SINGAPORE (Reuters) - Iran should open its nuclear installations to international scrutiny to clear suspicions about its nuclear ambitions, French Defence Minister Herve Morin said on Sunday.
“We support calls that Iran demonstrates through total opening of its installations that Iran is not conducting nuclear program with military purposes and goals,” he told reporters on the sidelines of a security conference in Singapore.
Iran said on Saturday it would not give up its right to enrich uranium, only days before major powers submit an upgraded package of incentives to try to coax Tehran into halting the work
Iran has agreed to a visit by European Union foreign policy chief Javier Solana to submit the package of incentives, in exchange for a full suspension of uranium enrichment.
The five permanent members of the U.N. Security Council -- the United States, France, Britain, China and Russia -- and Germany, known as the P5+1, offered a package to Iran in 2006 that also required Iran to halt enrichment.
Tehran rejected those proposals and the latest package is an enhanced version.
Morin said Iran’s ballistic missiles program raises suspicion about its nuclear program.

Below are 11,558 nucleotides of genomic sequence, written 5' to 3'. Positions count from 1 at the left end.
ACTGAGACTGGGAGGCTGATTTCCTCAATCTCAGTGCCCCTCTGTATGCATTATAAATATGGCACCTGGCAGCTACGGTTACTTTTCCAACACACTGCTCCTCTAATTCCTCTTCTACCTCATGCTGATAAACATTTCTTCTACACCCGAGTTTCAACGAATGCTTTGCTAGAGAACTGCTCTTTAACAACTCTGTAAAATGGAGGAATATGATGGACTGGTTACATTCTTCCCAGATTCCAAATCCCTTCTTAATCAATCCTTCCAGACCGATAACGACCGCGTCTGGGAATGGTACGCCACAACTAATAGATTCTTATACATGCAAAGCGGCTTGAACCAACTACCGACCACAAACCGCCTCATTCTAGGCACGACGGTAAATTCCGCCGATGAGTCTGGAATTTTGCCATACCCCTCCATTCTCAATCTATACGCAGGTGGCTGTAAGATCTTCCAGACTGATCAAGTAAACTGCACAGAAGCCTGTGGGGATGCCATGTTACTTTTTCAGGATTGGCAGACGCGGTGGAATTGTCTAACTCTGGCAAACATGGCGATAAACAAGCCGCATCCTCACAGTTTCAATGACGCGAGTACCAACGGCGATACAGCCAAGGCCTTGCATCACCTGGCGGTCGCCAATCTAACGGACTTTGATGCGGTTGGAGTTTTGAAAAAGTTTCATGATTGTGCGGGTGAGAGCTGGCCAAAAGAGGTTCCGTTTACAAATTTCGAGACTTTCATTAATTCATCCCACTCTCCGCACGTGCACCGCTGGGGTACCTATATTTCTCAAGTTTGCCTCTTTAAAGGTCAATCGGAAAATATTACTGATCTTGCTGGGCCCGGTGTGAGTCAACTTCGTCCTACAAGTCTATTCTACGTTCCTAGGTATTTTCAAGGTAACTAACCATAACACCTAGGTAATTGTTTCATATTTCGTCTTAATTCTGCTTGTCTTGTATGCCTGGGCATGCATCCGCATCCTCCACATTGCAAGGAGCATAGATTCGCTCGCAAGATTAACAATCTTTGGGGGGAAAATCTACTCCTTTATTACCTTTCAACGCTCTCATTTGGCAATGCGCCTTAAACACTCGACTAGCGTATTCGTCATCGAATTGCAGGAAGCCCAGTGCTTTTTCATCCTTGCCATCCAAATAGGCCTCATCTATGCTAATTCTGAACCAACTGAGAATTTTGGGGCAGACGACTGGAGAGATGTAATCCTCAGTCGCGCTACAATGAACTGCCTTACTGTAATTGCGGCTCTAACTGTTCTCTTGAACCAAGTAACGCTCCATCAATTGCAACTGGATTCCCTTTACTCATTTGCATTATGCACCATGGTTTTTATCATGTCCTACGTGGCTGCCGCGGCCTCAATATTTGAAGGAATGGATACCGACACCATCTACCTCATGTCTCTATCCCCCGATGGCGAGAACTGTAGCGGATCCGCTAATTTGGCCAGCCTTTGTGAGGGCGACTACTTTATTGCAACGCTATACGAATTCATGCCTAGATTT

“You don’t develop a ballistic missile to carry conventional weapons. That makes no sense.”
But he said France defends the right of every nation, including Iran, to have access to civil nuclear technology which was key to economic development and fighting global warming.
He added that he was not worried about the significant rise in China’s military spending and that he does not see any change in relations with the United States after a new administration takes over later this year.
“We want European defence and we want to participate in the modernization of the Atlantic alliance and we think this goes far beyond the framework of a single administration.”
Reporting by Ovais Subhani; Editing by Jan Dahinten
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